Those lead-up observations will hunt for moons, dust or debris rings that could harm the spacecraft during its flyby. The team has until Dec. 16 to decide whether to make the close flyby they are hoping for (2,175 miles, or 3,500 km from the object's surface) or buzz Thule from a safer distance (6,200 miles, or 10,000 km), Weaver said. [Kuiper Belt Objects: Facts about the Kuiper Belt & KBOs]

For perspective, New Horizons got within 7,800 miles (12,500 km) of Pluto in July 2015.

"We can still have a fantastic mission but avoid damage to the spacecraft," Weaver said.

The final images that New Horizons beams home before the close encounter will be comparable to the glimpse NASA's Hubble Space Telescope currently can catch of Pluto, Weaver said — an image only a handful of pixels across.

"Wait until afterwards — that's when the real rich dataset is going to come down," he said.

Once the spacecraft spins to point its instruments at Ultima Thule, New Horizons won't be able to communicate with Earth. And the probe will continue studying the KBO for a spell after closest approach, staying locked on to measure the object's nighttime temperatures, which can reveal information about how heat travels through its surface. Plasma and dust sensors will also measure the environment immediately surrounding Ultima Thule.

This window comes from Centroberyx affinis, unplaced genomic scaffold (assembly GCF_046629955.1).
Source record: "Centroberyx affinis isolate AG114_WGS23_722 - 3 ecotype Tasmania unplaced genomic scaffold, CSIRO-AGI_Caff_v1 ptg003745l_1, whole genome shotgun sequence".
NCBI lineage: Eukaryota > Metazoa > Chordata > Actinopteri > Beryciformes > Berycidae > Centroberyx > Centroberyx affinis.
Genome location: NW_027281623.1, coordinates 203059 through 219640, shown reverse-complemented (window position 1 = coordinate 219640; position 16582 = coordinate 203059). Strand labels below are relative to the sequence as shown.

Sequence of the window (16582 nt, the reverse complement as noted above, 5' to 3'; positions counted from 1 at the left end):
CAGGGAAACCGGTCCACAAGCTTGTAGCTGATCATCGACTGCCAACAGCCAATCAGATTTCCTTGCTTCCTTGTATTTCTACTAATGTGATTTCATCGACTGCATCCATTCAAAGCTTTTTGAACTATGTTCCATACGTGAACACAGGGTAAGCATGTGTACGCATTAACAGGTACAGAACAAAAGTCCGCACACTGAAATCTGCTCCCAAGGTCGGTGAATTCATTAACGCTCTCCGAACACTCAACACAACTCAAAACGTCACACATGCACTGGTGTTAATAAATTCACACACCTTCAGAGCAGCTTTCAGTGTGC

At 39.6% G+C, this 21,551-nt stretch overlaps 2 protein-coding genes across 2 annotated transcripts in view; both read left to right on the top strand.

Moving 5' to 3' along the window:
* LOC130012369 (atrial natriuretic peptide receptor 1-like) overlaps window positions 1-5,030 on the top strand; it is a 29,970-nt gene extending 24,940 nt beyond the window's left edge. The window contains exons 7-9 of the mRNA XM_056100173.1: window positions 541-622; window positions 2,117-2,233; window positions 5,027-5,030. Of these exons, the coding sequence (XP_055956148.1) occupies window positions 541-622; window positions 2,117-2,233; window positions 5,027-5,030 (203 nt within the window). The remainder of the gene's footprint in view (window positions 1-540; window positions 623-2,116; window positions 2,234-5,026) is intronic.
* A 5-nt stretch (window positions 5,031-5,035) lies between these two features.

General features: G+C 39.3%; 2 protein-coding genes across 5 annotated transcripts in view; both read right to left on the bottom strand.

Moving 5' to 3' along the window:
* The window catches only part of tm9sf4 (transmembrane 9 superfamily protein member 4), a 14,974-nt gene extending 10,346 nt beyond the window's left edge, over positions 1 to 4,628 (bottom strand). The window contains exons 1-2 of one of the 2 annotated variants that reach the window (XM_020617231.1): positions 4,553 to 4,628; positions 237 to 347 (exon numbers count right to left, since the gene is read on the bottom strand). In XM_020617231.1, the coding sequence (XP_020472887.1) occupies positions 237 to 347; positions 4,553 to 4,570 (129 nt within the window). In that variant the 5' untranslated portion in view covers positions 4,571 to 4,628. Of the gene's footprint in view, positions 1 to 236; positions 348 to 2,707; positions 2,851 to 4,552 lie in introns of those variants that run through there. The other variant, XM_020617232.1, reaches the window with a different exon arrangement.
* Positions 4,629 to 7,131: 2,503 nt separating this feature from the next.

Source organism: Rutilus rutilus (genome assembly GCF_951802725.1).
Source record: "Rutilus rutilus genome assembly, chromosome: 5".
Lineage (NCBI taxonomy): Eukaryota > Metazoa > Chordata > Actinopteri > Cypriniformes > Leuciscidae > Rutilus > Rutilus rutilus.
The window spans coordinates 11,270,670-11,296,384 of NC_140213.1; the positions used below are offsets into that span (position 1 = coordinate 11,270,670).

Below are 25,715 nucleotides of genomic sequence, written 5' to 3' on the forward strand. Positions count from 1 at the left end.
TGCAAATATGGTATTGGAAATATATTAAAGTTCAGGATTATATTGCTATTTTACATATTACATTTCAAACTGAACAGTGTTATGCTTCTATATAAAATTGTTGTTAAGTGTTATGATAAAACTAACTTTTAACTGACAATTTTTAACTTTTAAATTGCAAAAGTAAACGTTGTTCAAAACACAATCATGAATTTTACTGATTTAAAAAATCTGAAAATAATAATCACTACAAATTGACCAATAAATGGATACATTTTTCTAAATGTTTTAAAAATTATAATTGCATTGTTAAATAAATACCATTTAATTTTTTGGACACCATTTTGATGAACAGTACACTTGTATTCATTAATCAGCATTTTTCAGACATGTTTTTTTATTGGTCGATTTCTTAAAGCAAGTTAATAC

Stern and his colleagues don't expect to see an atmosphere or any sign of current geological processes from the tiny rock, but he says they will look regardless.

"If we find recent activity in an object this small, that would be very large-point headlines, because we would not understand how that could happen," Stern said.

Several hours after the close encounter, the probe will rotate and send home a signal to let its fans on Earth know that it survived its brush with Ultima Thule. The signal will take over 6 hours to reach mission control, mission team members said.